Following a very wet June and much of July there was a lot of spraying to be done, mildew became rife. Finally though, the sun rose, chasing away mildew and opening a much needed window of ripening. There was almost a full week of rain in the second week of September, but the sun once more returned. Harvesting for many started around 18-20 September, but something akin to a monsoon started on the 22nd, so the end of the harvest almost required boats.

Plenty of sugar was required for the fermentations, typically because the potential alcohols showed only 11%. Instantly apparent though were the very thick grape skins and the high level of tannins they provided, plus the high level of acidity retained in the grapes. Yields were average for the 1992-1994 period, but still appreciably (10%+) higher than 1991, 1995, 1997 & 1998.


If you’ve the time or inclination to work your way through the following notes of close to 20 recent wines, you’ll see a consistent theme: darkly coloured wines with excellent aromatics, a super depth of fruit, well behaved tannins and generally fine acidity. Only the Jadot Narbantons invoked memories of ‘battery-acid’ wines – but to it’s credit was still a more than acceptable ‘food-wine’. Frankly these are wines that I wish I hadn’t passed by, but at the time I was lead by my own immature palate – so there’s no publication that I can blame! The wines below – despite a nice mix of Grand Cru’s – are not the very top wines of the vintage, but they are a selection from above-average to very-good producers, and that is really the key to any vintage. No matter how many times you hear the phrase, don’t forget – producer first!

The Wines

I’ve split this into two, first summarising a few 1993’s drunk over the last 6 months of 2003, then looking at a range wines that I’ve drunk between January and March 2004.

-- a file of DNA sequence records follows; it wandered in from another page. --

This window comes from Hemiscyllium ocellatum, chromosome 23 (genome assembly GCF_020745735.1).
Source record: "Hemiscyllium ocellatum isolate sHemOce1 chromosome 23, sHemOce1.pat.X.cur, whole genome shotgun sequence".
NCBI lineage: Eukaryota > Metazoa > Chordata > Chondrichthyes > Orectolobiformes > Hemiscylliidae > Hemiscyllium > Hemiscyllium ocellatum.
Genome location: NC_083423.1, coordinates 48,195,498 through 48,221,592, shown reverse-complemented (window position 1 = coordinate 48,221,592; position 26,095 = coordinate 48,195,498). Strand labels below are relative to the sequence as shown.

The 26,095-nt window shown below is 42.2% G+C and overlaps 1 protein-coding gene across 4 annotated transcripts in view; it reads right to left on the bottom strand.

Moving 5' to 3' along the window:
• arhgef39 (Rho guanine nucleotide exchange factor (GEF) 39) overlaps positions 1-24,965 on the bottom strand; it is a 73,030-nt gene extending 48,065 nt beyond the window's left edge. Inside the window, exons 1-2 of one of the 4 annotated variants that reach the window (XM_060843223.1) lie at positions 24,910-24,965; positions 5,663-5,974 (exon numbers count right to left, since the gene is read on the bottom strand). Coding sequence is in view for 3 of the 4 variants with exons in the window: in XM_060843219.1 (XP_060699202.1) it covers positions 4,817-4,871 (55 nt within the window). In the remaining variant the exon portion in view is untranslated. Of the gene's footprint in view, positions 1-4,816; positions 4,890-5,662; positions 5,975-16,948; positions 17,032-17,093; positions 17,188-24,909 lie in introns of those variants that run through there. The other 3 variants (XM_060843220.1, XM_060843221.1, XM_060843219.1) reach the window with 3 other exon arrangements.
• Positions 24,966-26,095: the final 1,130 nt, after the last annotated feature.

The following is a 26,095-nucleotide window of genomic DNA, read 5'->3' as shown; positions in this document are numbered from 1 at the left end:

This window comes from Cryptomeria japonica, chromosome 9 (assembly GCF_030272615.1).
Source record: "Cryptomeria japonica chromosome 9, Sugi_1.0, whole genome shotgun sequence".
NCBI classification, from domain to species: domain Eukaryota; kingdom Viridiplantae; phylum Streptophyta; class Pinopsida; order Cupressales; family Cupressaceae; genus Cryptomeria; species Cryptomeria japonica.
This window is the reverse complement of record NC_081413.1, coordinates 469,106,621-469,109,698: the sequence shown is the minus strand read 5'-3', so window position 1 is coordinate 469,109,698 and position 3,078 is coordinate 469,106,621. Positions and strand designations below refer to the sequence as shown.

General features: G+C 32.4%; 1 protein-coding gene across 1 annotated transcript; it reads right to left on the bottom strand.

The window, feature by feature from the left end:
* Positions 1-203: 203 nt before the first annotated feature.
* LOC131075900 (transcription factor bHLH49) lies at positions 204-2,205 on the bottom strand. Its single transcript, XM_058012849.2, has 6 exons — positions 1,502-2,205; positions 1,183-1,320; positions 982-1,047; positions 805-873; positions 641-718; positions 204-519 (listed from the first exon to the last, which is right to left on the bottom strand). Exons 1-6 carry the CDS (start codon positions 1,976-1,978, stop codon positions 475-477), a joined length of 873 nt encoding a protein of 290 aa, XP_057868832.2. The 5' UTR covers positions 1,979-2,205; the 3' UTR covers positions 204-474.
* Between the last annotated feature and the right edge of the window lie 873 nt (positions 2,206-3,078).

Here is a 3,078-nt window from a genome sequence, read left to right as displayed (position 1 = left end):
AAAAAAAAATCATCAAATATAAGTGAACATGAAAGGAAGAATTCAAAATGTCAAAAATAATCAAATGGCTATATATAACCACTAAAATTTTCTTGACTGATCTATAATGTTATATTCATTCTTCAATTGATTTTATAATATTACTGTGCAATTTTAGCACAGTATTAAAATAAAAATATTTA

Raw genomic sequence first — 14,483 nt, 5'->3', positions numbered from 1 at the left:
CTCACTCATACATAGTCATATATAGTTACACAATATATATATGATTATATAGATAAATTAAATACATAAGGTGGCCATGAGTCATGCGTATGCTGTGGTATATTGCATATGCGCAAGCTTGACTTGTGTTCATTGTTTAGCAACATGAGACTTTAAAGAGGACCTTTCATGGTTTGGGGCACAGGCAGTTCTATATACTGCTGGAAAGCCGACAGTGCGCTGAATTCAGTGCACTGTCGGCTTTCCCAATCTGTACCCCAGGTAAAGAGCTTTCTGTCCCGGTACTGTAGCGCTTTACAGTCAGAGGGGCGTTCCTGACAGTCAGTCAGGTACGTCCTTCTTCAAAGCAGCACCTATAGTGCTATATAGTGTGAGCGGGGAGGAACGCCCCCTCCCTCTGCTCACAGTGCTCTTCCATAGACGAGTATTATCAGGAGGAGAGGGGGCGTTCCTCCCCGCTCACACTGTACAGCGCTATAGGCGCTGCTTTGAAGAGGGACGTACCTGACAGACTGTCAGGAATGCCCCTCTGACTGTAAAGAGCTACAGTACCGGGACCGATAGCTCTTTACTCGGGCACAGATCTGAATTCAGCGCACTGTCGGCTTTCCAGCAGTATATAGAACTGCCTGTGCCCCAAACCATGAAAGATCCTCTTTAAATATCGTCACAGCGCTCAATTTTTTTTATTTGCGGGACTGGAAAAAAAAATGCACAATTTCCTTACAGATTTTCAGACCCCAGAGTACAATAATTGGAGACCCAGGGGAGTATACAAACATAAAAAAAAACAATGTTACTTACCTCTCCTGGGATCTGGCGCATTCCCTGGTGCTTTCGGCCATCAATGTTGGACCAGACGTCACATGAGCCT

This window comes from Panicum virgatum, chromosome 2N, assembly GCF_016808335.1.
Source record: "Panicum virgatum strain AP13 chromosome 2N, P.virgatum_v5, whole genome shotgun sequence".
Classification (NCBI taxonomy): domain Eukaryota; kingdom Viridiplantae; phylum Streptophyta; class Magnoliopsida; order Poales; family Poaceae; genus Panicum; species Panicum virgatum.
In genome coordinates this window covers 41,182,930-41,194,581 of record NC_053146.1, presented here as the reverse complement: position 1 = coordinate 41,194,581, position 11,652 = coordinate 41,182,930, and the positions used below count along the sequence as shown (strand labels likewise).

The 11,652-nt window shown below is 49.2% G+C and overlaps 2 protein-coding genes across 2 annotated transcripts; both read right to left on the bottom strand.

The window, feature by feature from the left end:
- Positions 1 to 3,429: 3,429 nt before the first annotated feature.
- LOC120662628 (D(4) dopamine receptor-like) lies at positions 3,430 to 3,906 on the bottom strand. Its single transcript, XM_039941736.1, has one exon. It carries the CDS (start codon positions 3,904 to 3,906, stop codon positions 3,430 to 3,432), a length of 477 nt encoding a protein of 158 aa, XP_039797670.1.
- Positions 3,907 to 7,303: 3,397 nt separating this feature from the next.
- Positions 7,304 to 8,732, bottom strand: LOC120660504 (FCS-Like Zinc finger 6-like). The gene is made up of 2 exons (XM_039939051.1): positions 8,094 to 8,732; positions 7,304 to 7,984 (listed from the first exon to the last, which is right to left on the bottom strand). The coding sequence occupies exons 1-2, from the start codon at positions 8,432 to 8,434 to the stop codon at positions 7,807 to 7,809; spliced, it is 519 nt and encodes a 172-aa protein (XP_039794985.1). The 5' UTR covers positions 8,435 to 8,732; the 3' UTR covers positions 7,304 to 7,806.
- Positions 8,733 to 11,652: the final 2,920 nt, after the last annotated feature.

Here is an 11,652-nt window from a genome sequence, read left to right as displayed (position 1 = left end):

Last Year:
Mugneret-Gibourg, Bourgogne Rouge
A wine that’s showing well right now
Méo-Camuzet, Corton Clos Rognets A compelling but balanced bruiser of a wine
Joseph Drouhin, Griotte-Chambertin One of the top 2 wines of a 2000 – 1976 vertical
Laurent Ponsot, Griotte-Chambertin Balanced but dumb and closed – a wasted bottle

This Year:
1993 Maison Leroy, Bourgogne Rouge

Despite the abuse – as I pressed down my Screwpull, there was a plop, then a splash and then there was no cork, the mouldy-topped thing disappeared into the bottle – this showed quite well. The colour is medium-plus ruby red with a rim of amber. The nose is like a subdued raspberry pie, though with a less nice dusty, flour-type note behind. The palate is soft – though still furry tannin can be found – if you search. Ample fruit for the appelation, and good acidity. Not quite as exciting as last years bottle but it’s balanced and drinking well.
1993 Michael Lafarge, Volnay Vendanges Selectionées
We drank this one directly after the ’97 Lafarge 1er Cru Volnay. This is darker in colour, with a nose that is shaded a little more towards black fruit. The palate seems more concentrated than the ’97 1er, with good acidity and grainier, more obvious tannin. Despite the apparent extra concentration, there’s a bit of a gap in the mid-palate compared to the 1er Cru, and this is also not quite so long. Neither the elegance nor the mid palate of the 1er Cru, but then that’s the way it’s supposed to be, also shows in a much younger way. A wine that you should wait a little longer for – enjoyed all the same.
1993 Mugneret-Gibourg, Vosne-Romanée